C 3 – Architectural Concepts of Order in long-term Artistic Projects since 1980
Looking at architecture through art: Art students are working off the CalArts Campus, 1971, Courtesy of the California Institute of the Arts Library Archives.

SECTION C – Order as Design

C 3 – Architectural Concepts of Order in long-term Artistic Projects since 1980

Sina Brückner-Amin, Rembert Hüser

Department of Theatre, Film and Media Studies at the Goethe University Frankfurt am Main


The seemingly obvious certainties of architecture have always been accompanied by its fundamental criticism via the medium of art. The fact that artists deconstruct built environments and build counter-worlds that do not follow the rules at the moment, but rather test and subvert their bearing and reach in alternative scenarios, opens up the possibilities of a dialogue that is not always acknowledged. The mutually influential fields of art and architecture often run next to each other in a conceptually carefully separated manner.

Now, since the 2010s at the latest, it is evident that the sciences are catching up more conceptually with what had already been tackled in a whole series of artistic works in the 1960s and 1970s: namely, to keep the respective fields of practice co-present to such a high degree that it is no longer possible to clearly determine in which area the respective use is carried out. Not only is art on site increasingly approached from the perspective of architecture, art also sees itself and acts explicitly as a part of architecture in these works (Wallace/Wendl 2013). The fact that order is to be understood more as a combination of different media, institutions and practices as opposed to their differences is the current state of affairs in the field of expanded media debates (Schüttpelz/Gießmann 2015, Michell 2017). Theoretical explorations of the relationship between, for example, architecture and science (Galison/Thompson 1999) or architecture and comic strips (van der Hoorn 2012) are designed as collaborations.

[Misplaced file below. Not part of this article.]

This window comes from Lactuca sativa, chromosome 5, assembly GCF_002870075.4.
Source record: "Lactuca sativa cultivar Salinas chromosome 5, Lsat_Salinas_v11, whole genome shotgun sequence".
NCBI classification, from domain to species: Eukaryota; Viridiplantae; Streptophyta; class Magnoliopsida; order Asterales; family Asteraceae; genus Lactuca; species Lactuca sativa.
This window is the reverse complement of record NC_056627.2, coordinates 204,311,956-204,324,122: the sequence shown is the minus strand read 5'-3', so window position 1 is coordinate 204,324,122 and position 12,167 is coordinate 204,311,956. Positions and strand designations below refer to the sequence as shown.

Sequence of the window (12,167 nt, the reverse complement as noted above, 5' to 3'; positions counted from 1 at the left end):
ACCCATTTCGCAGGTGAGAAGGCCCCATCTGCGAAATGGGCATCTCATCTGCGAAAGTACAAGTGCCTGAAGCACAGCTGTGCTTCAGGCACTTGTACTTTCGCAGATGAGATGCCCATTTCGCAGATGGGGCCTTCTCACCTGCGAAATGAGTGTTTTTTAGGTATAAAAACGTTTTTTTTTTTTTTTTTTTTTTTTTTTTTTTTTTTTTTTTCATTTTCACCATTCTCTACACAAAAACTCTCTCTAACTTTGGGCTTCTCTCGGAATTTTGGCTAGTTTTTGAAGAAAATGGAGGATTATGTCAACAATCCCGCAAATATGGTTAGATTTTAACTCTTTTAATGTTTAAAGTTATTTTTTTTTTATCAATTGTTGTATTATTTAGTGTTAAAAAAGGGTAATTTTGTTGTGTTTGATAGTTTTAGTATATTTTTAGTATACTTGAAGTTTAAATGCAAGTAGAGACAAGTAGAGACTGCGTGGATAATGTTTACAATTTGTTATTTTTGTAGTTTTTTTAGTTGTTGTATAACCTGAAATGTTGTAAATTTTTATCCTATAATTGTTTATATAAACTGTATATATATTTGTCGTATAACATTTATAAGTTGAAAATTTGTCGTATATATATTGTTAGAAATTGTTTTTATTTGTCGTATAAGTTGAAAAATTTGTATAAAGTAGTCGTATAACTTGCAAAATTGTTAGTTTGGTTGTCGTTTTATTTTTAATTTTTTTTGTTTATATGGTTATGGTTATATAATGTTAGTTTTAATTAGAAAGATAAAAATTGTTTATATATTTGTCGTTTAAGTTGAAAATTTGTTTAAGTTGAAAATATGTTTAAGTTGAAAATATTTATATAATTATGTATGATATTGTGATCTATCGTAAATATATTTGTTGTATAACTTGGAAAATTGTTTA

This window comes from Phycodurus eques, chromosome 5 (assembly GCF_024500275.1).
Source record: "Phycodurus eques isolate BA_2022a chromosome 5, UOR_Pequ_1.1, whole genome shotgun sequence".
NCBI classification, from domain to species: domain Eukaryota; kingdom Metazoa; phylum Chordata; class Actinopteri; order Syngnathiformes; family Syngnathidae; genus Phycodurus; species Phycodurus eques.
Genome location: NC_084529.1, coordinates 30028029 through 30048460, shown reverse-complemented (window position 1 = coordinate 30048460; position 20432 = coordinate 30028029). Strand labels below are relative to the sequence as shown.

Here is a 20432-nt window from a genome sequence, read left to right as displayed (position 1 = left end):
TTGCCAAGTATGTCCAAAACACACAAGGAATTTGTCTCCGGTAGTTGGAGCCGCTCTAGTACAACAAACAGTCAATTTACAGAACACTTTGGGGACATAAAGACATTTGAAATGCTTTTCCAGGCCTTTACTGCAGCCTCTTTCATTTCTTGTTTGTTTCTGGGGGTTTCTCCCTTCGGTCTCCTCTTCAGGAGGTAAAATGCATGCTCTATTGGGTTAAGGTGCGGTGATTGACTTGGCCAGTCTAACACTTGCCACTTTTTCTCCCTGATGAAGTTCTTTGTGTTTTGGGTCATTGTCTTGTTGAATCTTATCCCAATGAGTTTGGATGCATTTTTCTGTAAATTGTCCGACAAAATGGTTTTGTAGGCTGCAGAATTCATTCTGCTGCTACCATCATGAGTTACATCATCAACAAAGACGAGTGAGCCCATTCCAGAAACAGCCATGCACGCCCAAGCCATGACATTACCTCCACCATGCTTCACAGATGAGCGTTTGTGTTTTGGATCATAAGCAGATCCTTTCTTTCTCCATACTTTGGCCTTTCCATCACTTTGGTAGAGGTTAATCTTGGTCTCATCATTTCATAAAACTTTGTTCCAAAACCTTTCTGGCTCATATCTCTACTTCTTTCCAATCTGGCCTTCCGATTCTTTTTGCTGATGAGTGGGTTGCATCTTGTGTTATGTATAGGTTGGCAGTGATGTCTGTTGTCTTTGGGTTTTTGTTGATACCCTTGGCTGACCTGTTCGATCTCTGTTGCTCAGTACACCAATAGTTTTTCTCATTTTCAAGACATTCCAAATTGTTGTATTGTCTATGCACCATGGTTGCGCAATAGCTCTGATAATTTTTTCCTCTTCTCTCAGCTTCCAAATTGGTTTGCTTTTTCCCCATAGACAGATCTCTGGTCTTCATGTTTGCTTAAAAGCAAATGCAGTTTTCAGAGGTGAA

Against this background, long-term artistic projects since the 1980s and 1990s appear particularly revealing. These projects do not only take into account the radical media upheavals during those years, the social popularization of computer technology and the commercial use of the Internet, and the incipient digitalization of all areas of life, but also position themselves simultaneously in various fields of practice with moving inventories. Can these long-term projects themselves be understood as a history of ongoing collisions and renegotiations of architectural and non-architectural narratives of order?

Rembert Hüser’s project explores, as examples, the drawings and films of Heinz Emigholz (Architecture as Autobiography, The Basis of Make Up), the drawings and architectural models of Mike Kelley (Educational Complex, Candor), and the drawings of Richard McGuire (Here, The New Yorker Magazine), and examines how and at what points these three long-term projects newly accentuate previous artistic projects that had dealt with the breaking through of the orthogonal, the ordered layers (floors) of the building or the problematization of the demarcation of a territory through architecture.

The dissertation project of Sina Brückner-Amin is interested in the bureaucratization of art practice within the university system of Los Angeles between 1945-1970. By developing concepts of “master planning” in the legislative, architectural, and pedagogical fields, the project ties cybernetic theory formation and rationalization tendencies of the post-war period back to their material traces and contrasts the discourse on “experimental” and “radical” art education in California with the Radical of order. The tripartite structure is the result of the material under study: the Master Plan for Higher Education (1945-1960), the built architectures of the art departments of UCLA and the California Institute of the Arts, and the art education practiced – and thus influenced – by them.